History of Dussehra : Victory of God Over Evil

History of Dussehra : Victory of God Over Evil

history of dussehra

Dussehra is one of the most important festival of Hindu religion which is celebrated in various forms across India, Nepal & Bangladesh. It is also known as Vijaydashami, Navratri or Durgotsav, Dashain (in Nepal).

As the name suggests, Vijaydashami is celebrated on the 10th day of Ashwin month which corresponds to September or October month according to Gregorian calendar. The first nine days are celebrated as Navaratri or Durga Puja or Sharda Navratri and culminates on the 10th day as Vijaydashami. Since ages, this festival is celebrated with pomp and happiness and many rites and rituals are performed on this delightful occasion.

Some of the spirited and vibrant histories related to this festival are as follows:

History of Dussehra

Conquest of Lord Rama over Raavan:

As per Hindu religion, on this day, Lord Rama, seventh incarnation of Vishnu, killed ten headed demon Raavan who seized Sita, wife of Lord Rama. Lord Rama with his younger brother Lakshman, their follower Hanuman and an army of monkeys superintended Lanka, fought a battle with Raavan and defeated him. Lord Rama took blessings from Durga Ma by organizing Chandi Puja on his way and she gave the secret to kill Raavan. Therefore the day is celebrated to honor the triumph of Lord Rama over Raavan which later came to be known as Vijaydashami.

Slaughter of Mahishasura by Goddess Durga:

According to this story, Mahishasur, who was in the form of buffalo was very powerful and created devastation. All the Devas as well as living beings were upset by his autocracy. He was undefeatable even by the almighties. Therefore all the Gods decided to create a power and a single mass of incandescent energy emerged in the form of beautiful female virgin who was Goddess Durga from the mouths of Lord Brahma, Lord Vishnu and Lord Shiva to kill Mahishasur. All the Gods gave their weapons to her and the power and she riding on a lion fought with Mahishasur. This battle was continued for 9 days and nights and on the 10th day she killed the Asur and restored the swargalok to the Devas. Hence Dussehra is also known as Durgotsav describing the victory of Goddess Durga.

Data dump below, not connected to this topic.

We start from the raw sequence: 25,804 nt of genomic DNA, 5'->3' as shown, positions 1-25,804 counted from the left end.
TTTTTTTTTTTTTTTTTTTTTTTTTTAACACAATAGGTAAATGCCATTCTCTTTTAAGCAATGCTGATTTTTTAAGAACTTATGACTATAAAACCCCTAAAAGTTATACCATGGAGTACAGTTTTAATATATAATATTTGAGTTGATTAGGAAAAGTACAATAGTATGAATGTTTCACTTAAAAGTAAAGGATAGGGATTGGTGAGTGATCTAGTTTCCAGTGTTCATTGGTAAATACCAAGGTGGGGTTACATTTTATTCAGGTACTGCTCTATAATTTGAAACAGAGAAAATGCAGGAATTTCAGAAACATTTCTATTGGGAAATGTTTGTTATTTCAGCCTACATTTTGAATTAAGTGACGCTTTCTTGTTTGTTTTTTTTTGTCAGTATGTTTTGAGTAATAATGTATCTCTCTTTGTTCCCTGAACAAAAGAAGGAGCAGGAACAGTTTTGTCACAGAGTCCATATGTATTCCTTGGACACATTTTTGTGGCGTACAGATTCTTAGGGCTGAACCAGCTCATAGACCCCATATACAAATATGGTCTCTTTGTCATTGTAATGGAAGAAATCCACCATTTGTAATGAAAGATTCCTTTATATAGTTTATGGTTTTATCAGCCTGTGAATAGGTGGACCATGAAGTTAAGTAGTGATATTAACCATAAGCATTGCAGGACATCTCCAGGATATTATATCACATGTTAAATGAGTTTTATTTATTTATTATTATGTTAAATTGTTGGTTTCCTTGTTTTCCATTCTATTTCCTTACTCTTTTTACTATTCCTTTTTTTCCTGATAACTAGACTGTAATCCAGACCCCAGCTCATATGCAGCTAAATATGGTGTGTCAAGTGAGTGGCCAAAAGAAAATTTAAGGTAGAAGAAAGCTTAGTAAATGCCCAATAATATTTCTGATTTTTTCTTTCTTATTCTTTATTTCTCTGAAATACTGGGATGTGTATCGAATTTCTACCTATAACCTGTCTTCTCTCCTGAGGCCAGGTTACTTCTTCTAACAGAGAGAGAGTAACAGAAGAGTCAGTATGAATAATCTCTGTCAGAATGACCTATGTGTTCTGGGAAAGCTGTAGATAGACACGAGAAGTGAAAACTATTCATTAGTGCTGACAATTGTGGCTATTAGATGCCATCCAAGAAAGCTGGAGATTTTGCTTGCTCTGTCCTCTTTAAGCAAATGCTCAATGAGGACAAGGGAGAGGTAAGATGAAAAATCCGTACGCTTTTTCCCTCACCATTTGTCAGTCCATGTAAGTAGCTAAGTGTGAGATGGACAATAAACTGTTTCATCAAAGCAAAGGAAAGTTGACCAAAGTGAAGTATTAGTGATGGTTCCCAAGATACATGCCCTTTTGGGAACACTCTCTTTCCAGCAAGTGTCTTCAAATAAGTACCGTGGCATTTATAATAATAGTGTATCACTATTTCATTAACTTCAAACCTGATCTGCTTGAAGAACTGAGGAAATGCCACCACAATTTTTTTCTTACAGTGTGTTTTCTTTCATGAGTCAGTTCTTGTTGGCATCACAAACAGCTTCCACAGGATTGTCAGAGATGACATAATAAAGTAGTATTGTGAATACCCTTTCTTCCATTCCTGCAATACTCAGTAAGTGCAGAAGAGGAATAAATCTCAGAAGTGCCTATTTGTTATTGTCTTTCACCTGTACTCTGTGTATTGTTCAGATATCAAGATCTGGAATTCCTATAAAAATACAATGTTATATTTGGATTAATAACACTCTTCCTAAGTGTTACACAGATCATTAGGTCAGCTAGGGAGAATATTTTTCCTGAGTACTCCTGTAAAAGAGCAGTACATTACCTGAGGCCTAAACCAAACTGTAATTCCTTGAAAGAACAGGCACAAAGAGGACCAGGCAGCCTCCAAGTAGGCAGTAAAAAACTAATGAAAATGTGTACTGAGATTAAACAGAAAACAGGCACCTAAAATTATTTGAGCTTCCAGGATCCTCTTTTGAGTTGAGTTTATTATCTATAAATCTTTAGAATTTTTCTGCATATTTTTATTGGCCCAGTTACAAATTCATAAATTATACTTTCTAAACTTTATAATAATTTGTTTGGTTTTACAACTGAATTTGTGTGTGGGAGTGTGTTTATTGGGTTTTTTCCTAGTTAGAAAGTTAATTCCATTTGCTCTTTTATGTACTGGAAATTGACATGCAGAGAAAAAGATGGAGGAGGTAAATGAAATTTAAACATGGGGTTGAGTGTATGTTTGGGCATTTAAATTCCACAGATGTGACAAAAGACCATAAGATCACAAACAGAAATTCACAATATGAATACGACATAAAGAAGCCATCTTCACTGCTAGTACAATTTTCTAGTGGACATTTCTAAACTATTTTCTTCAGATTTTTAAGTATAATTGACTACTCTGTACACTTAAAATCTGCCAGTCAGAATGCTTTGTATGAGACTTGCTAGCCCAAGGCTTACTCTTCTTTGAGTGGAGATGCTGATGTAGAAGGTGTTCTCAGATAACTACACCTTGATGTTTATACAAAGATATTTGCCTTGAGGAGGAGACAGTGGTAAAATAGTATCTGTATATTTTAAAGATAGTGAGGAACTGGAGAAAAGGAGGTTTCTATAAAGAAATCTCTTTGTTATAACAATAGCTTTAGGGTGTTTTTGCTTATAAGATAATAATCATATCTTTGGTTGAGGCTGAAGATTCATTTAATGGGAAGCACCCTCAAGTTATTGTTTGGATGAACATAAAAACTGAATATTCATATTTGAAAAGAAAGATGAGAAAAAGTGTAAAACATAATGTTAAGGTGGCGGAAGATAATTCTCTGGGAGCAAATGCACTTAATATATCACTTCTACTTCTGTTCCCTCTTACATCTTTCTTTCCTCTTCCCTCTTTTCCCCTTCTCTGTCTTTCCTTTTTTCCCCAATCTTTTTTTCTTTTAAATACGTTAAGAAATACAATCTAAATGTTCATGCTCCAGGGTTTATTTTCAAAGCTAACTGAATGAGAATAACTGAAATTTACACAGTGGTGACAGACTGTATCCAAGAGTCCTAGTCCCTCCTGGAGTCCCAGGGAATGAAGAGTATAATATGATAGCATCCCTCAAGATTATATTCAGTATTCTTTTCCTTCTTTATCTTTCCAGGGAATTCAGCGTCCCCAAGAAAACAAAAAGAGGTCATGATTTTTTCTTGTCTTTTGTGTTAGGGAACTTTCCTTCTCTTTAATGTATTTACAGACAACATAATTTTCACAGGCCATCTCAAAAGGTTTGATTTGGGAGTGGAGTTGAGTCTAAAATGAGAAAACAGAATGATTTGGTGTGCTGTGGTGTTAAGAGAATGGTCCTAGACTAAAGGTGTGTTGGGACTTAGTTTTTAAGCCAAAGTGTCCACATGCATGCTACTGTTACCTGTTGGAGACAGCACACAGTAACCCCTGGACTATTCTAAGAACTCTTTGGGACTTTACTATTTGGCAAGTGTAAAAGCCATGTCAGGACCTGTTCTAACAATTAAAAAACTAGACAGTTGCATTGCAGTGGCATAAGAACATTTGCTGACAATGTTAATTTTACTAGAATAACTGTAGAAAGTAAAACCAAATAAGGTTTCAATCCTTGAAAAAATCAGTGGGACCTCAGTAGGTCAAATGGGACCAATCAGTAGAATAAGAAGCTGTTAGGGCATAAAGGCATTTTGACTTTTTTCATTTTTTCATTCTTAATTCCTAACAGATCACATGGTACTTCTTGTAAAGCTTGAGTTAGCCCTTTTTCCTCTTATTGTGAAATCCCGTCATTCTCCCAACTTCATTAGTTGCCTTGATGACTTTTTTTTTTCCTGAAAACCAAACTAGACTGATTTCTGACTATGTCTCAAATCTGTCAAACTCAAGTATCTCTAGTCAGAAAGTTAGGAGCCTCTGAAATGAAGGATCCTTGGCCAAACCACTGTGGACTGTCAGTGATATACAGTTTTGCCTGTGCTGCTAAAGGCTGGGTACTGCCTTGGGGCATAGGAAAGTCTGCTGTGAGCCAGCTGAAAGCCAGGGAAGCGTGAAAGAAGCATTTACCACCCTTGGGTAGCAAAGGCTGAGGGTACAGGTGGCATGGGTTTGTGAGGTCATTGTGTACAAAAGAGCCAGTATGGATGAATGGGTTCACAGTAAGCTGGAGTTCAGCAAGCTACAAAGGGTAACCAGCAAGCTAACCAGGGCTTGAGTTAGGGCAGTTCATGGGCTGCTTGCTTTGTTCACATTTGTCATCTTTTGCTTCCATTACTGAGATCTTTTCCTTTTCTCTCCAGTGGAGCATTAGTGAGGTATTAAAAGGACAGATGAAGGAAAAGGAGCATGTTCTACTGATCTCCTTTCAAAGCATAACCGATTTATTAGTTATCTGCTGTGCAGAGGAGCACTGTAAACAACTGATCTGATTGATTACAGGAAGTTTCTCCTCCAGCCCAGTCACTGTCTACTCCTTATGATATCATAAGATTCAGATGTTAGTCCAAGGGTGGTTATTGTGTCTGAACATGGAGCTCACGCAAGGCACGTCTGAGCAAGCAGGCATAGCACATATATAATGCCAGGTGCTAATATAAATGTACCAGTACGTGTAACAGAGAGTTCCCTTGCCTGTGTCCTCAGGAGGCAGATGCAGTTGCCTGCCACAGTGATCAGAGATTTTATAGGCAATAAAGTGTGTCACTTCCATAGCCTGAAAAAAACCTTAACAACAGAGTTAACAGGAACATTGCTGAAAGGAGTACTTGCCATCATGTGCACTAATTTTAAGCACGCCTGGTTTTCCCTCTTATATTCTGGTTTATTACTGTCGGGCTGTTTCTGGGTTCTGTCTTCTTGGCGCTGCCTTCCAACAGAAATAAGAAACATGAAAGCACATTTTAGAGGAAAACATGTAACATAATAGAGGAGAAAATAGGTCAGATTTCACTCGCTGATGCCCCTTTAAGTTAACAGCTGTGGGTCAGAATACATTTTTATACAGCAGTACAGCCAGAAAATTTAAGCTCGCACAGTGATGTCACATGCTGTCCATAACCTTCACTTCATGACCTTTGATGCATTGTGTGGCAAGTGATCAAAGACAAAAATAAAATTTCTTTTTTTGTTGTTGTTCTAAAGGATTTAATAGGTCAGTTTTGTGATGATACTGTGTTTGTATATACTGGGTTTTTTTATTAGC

Homecoming of Durga Mata:

Sati, daughter of Daksha (Lord of earth) & Prasuti started worshiping Lord Shiva as her would be husband. Lord Shiva was pleased and married her but Satis parents were against from this marriage. Once , Daksha organized a Yagya in which everyone was invited except Lord Shiva. Sati couldn’t bear this insult of her husband and killed herself. Lord Shiva was in agony when knew this and lifted Satis body on his shoulder and started dancing with outrage and the world was on the verge of destruction. Then Lord Narayana saved by cutting Satis body into pieces by his chakra and pieces scattered throughout the Indian subcontinent from the dancing body of Shiva. Shiva was placated when the last piece was fallen down. Lord Narayana resuscitated Sati. The places are known as Shakti Piths where pieces of Sati fell. In her next birth, Sati was born as Parvati, daughter of Himalaya. Lord Shiva forgave Daksha and Parvati with her children Ganesh, Kartikeya came back to Lord Shiva. Every year Parvati visit her parents during autumn or sharatkal, when Durga Puja is celebrated.

Guru Dakshina of Kautsa:

Kautsa was the son of a Brahman, Devdatta and lived in Paithan. He was getting education under the guidance of Rishi Varatantu. After completing the education, he wanted to give guru dakshina to his Guru but Rishi Varatantu refused to take anything. On approaching of Kautsa, Rishi demanded 140 million gold coins, 10 million for each of the 14 sciences he taught Kautsa. He went to King Raghuraj who was famous for his liberality. Within 3 days of Kautsa’s request, Raghuraj requested Kuber (God of Wealth) to create rain of gold coins near Shanu & Aapati trees around Raghuraj’s kingdom, Ayodhya. The King gave the coins to Kautsa and he gave to Rishi Varantatu but some coins were left. As Kautsa was not interested in money, he distributed all the gold coins among beggars and needy on the day of Ashvin Shukla Dashami. In remembrance of this event, people pluck the leaves of Aapati tree and present each other as a gold.

Shami Tree:

Another legend is connected to Mahabharata. According to this story, Pandavas were defeated in gambling by Kauravas. Pandavas were deported for 12 years and 1 year of disguise as a punishment given by the Kauravas. Since Pandavas were asked to remain unidentified during their exile, they didn’t want to be exposed. Therefore they obscured their weapons under a Shami tree and at the end of every year of exile, they used to come and check their weapons. Kauravas tried many times to trace Pandavas before the stipulated time but they failed. When 12 years of exile were completed, Pandavas took their weapons and fought with Kauravas and defeated them. Good got victory over evil and this event took place on dashami, it came to be known as Vijaydashami. Since then people hug each other under shami tree and exchange its leaves.